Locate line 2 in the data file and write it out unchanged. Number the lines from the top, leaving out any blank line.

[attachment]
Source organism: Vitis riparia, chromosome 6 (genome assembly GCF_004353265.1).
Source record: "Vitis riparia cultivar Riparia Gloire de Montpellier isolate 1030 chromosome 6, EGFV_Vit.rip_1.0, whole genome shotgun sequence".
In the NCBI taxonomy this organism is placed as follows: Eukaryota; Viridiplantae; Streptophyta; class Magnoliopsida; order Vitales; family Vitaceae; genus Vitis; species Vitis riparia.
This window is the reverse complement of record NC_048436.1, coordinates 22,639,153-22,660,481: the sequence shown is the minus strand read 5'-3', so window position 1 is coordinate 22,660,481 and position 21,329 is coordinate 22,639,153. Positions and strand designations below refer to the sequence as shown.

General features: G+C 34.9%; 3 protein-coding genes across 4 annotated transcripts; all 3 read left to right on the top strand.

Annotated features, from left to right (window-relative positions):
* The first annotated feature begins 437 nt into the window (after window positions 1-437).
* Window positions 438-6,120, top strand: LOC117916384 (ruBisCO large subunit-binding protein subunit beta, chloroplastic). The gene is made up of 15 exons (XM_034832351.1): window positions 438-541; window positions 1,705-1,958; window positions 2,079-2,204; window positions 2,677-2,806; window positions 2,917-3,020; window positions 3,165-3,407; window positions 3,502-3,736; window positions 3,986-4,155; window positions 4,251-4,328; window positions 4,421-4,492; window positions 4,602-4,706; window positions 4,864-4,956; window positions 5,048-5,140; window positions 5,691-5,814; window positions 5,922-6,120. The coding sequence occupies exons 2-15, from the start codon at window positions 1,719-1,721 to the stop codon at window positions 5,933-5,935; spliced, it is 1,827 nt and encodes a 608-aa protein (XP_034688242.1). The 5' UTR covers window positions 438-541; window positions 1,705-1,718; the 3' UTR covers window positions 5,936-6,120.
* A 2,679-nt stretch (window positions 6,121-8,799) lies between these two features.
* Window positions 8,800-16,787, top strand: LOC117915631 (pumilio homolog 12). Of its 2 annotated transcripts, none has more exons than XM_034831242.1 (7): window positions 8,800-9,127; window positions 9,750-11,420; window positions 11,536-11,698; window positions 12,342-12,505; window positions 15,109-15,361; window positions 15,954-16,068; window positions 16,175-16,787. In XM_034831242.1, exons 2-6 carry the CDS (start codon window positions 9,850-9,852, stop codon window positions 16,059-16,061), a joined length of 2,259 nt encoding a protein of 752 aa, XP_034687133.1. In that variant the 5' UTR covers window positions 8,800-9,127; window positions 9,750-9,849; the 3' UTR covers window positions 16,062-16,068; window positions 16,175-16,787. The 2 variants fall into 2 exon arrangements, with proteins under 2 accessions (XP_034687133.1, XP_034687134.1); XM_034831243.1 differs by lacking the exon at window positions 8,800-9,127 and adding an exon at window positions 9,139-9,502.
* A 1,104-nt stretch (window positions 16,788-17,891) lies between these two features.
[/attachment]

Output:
Source record: "Vitis riparia cultivar Riparia Gloire de Montpellier isolate 1030 chromosome 6, EGFV_Vit.rip_1.0, whole genome shotgun sequence".